A young man became the 10th worker to jump to his death at a Foxconn Technology Group factory in southern China, just hours after the company’s chairman toured the plant that makes iPods and other top-selling gadgets, state-run media said.
How does one apply cost-benefit analysis to something like this? It would seem the cost of one’s own death would outweigh any possible benefit, but maybe that is a reflection of my western culture and ideas.
Labor activists have long said that Foxconn’s problem was a rigid management style on factory floors, where the assembly line moved too fast and workers were forced to log too much overtime. Foxconn has repeatedly denied the allegations.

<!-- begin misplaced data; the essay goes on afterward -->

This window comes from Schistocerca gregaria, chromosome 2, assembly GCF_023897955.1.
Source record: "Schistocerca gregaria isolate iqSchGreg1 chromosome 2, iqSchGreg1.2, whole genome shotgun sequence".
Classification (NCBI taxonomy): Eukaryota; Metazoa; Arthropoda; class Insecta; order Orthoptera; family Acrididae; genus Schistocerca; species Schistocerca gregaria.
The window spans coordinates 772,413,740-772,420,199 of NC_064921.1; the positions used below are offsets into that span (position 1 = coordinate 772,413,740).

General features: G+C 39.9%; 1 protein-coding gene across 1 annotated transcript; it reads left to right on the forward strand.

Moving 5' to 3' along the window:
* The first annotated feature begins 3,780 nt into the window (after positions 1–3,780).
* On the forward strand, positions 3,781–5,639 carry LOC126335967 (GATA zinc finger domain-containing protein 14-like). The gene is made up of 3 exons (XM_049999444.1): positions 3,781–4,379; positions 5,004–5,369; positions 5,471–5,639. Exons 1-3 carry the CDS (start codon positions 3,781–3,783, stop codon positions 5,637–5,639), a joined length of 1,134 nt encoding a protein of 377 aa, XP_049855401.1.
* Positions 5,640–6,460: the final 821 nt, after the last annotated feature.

Stephen Palmer, director of the London Center for Stress Management, said it was difficult to know how unusually high the suicide rates were at a factory as big as the one in Shenzhen. He said suicide rates in China tend to be higher than normal, and that on a population level, there are about 13 suicides per 100,000 men and 14 per 100,000 women.
If it is true that the working conditions are so bad, and you consider that a young worker from western China may feel like there is no way out, perhaps with family pride and well-being resting on the young man’s shoulders, it gets only a tiny bit more reasonable.
Whatever, it is clear that the company and its management policies need to be scrutenized by not-too-sympathetic officials.